motion to dismiss pursuant to Fed. R. Civ. P. 12(b)(6), and the Court
concluded that Ocwen's evidence couldn't be considered in support of a
motion to dismiss without converting it to a motion for summary judgment
pursuant to Fed. R. Civ. P. 12(d). Filing 25. So, the Court denied the motion
to dismiss. Filing 25. Ocwen answered the complaint, see filing 27, then filed
the instant motion, filing 30.
Ocwen's evidence—now properly before the Court—establishes that
Wolfbauer executed a trust deed on real property in North Platte in 2005.
Filing 31-1 at 14-23. Kerry Feld was later appointed trustee. Filing 31-1 at 78. Wolfbauer defaulted on the terms, and in September 2017, Feld recorded a
notice of default with the Register of Deeds of Lincoln County, Nebraska.
Filing 31-1 at 26. Feld also sent the notice of default to Wolfbauer by certified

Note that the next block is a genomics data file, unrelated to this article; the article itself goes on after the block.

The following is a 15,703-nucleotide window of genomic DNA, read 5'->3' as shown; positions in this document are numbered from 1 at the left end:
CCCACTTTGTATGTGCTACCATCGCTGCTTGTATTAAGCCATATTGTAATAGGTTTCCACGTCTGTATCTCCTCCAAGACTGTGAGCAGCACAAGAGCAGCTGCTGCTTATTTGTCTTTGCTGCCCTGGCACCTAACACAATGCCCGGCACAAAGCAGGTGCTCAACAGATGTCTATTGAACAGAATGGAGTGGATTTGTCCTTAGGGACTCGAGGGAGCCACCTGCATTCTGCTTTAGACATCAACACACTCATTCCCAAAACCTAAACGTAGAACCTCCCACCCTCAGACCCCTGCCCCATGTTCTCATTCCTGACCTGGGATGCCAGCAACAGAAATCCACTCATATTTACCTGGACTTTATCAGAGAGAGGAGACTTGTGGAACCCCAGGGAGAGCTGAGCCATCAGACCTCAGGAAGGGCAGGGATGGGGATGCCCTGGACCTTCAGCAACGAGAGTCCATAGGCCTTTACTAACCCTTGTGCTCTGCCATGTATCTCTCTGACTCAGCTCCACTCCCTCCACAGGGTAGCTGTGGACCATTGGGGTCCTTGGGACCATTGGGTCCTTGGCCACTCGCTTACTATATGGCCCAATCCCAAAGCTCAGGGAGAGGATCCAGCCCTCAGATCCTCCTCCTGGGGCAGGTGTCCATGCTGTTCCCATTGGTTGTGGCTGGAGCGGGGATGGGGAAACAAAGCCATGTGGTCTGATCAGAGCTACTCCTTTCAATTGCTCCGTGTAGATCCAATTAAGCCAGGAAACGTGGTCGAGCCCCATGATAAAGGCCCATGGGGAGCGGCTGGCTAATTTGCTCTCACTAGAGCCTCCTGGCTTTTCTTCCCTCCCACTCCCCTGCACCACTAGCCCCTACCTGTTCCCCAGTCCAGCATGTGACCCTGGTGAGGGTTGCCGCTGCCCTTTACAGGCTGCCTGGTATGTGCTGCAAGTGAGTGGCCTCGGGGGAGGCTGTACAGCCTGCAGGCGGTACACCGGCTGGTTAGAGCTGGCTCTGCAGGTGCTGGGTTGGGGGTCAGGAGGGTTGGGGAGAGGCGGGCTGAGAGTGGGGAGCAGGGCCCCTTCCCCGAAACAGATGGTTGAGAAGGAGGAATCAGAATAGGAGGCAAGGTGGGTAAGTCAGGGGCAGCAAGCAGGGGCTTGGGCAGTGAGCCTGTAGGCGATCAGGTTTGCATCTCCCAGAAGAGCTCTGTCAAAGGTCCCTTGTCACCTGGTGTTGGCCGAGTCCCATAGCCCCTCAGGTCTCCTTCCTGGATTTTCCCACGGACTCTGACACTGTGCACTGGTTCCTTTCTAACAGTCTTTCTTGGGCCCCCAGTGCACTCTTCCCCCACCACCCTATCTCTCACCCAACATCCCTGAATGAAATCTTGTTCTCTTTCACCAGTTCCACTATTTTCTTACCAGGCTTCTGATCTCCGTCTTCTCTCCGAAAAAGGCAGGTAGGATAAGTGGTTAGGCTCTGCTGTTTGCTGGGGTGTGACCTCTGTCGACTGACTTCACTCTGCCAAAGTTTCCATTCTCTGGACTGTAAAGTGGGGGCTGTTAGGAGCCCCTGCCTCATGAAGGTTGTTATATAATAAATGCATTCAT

mail. Filing 31-1 at 11, 28-35. In October 2017, Feld executed a notice that
the property would be sold at public auction on November 21. Filing 31-1 at
11. The notice of sale was published in a North Platte newspaper, and was
mailed to Wolfbauer by certified mail. Filing 31-1 at 37, 39-41. On November
21, the property was sold. Filing 31-1 at 43-45.
Wolfbauer does not deny most of that: his opposition to summary
judgment is premised on his averment that he never received a notice of sale
regarding sale of the property. Filing 33 at 1.2 This, he argues, is sufficient to
controvert Ocwen's claim to have provided him with notice. Filing 32 at 2.
Pursuant to NECivR 56.1, a party moving for summary judgment should include in its